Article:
Inevitably, some Porsche 911 comparisons have to be chucked in here. And awkwardly for Aston, the Vantage can’t quite match the 992 in any area. It lacks the overall handling poise of the Pork, the unflappable high-speed stability, and the solid build quality. Where it’s really lacking is the tech - all of the Daimler-borrowed bits are a step up from what Aston used to use, but it’s all previous-gen stuff. The infotainment is a particular bugbear - it’s perfectly good, but why do some of the textures on the maps look like they’re lifted from Microsoft Flight Simulator 1994?
With the manual, though, the Aston has stacks more appeal than it used to have. The seven-speed gearbox goes with the Vantage’s edgier, angrier attitude brilliantly. The Vantage remains more of a heart than head choice - you buy it because you want it. You buy it because it’s an Aston. But unlike the old one, there’s much less to forgive here. And isn’t it a far more interesting choice than a 911?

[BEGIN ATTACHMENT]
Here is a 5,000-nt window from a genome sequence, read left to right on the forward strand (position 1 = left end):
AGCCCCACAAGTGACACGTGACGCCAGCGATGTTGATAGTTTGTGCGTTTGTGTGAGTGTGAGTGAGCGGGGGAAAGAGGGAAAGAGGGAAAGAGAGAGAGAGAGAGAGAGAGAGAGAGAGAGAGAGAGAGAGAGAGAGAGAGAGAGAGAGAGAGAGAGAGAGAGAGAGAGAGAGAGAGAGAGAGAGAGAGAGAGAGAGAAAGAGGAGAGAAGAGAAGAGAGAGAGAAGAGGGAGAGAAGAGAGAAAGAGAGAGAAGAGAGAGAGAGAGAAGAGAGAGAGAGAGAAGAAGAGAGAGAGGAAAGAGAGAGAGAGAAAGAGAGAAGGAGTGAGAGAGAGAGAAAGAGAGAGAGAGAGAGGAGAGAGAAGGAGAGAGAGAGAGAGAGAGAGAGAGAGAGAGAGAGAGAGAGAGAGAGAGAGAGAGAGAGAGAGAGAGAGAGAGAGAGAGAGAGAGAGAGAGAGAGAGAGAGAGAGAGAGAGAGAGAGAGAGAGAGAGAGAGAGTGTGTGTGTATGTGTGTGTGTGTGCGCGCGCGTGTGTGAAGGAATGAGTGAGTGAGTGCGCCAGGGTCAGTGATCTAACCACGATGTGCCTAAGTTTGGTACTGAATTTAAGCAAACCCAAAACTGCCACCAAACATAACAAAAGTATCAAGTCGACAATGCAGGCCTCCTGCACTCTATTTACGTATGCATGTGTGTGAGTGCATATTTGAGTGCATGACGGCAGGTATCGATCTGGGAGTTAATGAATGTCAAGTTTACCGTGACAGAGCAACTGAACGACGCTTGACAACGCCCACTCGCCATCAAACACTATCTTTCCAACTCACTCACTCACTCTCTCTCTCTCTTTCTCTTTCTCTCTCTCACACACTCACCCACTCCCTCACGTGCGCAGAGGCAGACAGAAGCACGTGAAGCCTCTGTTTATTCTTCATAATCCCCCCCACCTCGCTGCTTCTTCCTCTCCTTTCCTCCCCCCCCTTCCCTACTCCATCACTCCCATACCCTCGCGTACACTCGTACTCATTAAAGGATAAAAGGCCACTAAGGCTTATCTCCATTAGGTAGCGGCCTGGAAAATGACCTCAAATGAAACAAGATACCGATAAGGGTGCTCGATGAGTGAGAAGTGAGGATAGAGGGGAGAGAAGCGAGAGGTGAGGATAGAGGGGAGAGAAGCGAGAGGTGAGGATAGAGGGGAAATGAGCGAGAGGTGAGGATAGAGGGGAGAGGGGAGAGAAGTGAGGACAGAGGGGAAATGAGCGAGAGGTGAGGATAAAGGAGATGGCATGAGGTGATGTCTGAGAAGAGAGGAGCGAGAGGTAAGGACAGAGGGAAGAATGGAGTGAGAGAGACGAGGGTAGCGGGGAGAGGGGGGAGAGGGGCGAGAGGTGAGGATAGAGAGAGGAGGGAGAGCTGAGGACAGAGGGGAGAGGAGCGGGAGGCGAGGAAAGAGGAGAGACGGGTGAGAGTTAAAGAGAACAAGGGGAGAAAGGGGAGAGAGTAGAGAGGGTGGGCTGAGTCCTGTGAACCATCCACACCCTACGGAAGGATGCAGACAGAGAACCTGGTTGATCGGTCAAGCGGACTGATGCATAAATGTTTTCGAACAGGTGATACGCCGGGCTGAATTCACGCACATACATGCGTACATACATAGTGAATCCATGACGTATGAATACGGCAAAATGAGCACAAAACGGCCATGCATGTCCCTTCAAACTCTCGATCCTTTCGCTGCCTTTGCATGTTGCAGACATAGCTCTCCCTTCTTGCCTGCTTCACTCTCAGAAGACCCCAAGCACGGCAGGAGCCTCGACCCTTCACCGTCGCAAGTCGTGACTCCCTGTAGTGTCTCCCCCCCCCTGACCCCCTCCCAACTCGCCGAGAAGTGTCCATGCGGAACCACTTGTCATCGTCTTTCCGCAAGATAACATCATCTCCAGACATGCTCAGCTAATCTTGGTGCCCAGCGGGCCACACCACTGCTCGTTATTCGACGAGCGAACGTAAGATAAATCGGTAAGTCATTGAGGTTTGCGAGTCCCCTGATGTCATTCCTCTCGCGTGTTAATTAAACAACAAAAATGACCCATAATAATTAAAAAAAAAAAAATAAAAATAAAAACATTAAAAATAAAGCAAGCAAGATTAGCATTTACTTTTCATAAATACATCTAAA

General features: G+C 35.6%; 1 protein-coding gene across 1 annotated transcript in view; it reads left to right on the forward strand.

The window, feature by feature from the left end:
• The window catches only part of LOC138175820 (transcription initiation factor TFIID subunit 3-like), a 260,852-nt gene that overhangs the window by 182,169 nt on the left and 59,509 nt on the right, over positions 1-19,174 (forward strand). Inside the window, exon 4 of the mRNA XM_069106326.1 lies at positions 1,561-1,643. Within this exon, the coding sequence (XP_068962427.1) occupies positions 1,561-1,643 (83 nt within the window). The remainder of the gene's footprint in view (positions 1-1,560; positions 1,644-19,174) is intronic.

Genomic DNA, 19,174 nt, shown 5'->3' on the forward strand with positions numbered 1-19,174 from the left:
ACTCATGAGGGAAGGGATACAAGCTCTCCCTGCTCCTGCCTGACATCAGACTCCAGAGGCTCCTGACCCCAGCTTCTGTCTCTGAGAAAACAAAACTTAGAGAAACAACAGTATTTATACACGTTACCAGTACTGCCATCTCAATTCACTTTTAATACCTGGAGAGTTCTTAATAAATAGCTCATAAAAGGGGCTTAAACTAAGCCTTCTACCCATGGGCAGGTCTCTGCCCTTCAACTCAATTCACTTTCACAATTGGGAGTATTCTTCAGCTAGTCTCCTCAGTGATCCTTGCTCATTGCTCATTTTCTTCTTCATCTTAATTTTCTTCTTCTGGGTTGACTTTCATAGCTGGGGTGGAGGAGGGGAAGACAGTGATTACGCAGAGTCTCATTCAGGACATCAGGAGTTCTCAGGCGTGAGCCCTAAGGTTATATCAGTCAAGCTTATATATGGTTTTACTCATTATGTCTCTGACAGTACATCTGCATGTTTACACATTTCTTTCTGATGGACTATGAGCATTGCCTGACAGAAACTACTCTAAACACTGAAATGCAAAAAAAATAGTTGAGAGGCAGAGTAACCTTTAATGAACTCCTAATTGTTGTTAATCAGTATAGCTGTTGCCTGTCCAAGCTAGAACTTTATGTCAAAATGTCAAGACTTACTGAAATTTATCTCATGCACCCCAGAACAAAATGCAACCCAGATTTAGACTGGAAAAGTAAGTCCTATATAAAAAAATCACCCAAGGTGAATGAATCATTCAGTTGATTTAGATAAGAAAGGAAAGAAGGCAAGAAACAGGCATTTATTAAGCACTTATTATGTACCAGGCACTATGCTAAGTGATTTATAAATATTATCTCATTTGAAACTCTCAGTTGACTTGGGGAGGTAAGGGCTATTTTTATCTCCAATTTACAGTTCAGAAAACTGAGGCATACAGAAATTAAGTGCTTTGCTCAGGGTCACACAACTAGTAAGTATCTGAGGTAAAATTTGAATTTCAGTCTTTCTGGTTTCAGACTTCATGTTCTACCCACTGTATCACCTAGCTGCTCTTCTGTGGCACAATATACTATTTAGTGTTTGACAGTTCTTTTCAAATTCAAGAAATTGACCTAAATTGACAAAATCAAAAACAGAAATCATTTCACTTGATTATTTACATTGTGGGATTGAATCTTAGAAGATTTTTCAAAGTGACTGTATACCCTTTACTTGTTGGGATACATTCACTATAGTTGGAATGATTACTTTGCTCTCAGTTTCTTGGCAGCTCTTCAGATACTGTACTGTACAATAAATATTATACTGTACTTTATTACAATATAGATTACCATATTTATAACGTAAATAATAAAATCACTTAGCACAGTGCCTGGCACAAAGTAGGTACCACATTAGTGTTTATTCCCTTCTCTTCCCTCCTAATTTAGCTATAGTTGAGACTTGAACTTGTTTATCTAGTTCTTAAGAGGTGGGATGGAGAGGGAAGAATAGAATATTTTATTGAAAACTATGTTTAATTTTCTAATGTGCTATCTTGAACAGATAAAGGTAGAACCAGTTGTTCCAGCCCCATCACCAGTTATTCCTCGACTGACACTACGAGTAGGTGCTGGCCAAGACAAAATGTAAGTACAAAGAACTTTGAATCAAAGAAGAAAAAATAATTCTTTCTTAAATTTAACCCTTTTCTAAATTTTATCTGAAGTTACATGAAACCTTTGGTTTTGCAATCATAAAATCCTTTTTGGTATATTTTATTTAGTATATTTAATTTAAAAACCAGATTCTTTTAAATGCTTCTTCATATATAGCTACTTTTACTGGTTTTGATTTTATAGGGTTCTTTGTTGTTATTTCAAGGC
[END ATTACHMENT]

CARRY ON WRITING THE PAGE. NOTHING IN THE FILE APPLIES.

The only problem is, it’s also a more expensive choice than a 911. The AMR is £149,999, which, to compared it to some AMG stuff with the same engine, is around the price of a GT R and quite a lot more than a GT C. For a car that isn’t as accomplished as either. Hmmm.
Despite the punchy price, you can’t imagine Aston Martin having problems finding homes for the 200 of these it’s making. And in any case, I’d happily forgo the forged wheels and carbon brakes, opting for the standard production Vantage with the optional manual once available. Which would make me part of a minority group.
That’s why Aston Martin’s decision to make this requires such a hearty hat-doff - the manual is expected to make up just 10 to 15 per cent of the mix. This tells you a lot about the number of people - even those buying a car like this - who really value the driving experience. On the strength of a few days with the AMR, which included probably the most satisfying, most thrilling drive I’ve had all year, I’d implore any potential auto Vantage customers to rethink. Because this is the Vantage you want.